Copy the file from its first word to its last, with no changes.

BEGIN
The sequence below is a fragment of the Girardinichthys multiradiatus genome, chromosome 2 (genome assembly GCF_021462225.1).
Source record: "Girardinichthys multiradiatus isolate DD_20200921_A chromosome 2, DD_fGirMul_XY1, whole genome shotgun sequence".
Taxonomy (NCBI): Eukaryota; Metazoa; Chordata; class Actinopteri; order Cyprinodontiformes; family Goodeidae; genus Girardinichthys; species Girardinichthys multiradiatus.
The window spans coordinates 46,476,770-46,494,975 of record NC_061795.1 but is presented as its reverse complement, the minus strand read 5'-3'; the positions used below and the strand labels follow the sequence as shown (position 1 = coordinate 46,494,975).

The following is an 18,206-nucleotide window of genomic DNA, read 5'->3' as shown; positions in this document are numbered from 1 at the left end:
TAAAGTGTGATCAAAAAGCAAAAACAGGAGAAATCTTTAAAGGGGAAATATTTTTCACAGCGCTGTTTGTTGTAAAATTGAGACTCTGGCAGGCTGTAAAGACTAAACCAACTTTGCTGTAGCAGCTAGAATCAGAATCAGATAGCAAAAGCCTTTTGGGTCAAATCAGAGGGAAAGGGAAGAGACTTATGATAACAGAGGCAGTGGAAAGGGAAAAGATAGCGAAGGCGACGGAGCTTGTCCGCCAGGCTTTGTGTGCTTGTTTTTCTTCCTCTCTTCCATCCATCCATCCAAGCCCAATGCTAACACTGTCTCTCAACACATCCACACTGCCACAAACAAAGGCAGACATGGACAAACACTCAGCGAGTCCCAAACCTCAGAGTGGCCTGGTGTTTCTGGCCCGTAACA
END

The sequence below is a fragment of the Girardinichthys multiradiatus genome, chromosome 2 (genome assembly GCF_021462225.1).
Source record: "Girardinichthys multiradiatus isolate DD_20200921_A chromosome 2, DD_fGirMul_XY1, whole genome shotgun sequence".
Taxonomy (NCBI): Eukaryota; Metazoa; Chordata; class Actinopteri; order Cyprinodontiformes; family Goodeidae; genus Girardinichthys; species Girardinichthys multiradiatus.
The window spans coordinates 46,476,770-46,494,975 of record NC_061795.1 but is presented as its reverse complement, the minus strand read 5'-3'; the positions used below and the strand labels follow the sequence as shown (position 1 = coordinate 46,494,975).

The following is an 18,206-nucleotide window of genomic DNA, read 5'->3' as shown; positions in this document are numbered from 1 at the left end:
TAAAGTGTGATCAAAAAGCAAAAACAGGAGAAATCTTTAAAGGGGAAATATTTTTCACAGCGCTGTTTGTTGTAAAATTGAGACTCTGGCAGGCTGTAAAGACTAAACCAACTTTGCTGTAGCAGCTAGAATCAGAATCAGATAGCAAAAGCCTTTTGGGTCAAATCAGAGGGAAAGGGAAGAGACTTATGATAACAGAGGCAGTGGAAAGGGAAAAGATAGCGAAGGCGACGGAGCTTGTCCGCCAGGCTTTGTGTGCTTGTTTTTCTTCCTCTCTTCCATCCATCCATCCAAGCCCAATGCTAACACTGTCTCTCAACACATCCACACTGCCACAAACAAAGGCAGACATGGACAAACACTCAGCGAGTCCCAAACCTCAGAGTGGCCTGGTGTTTCTGGCCCGTAACA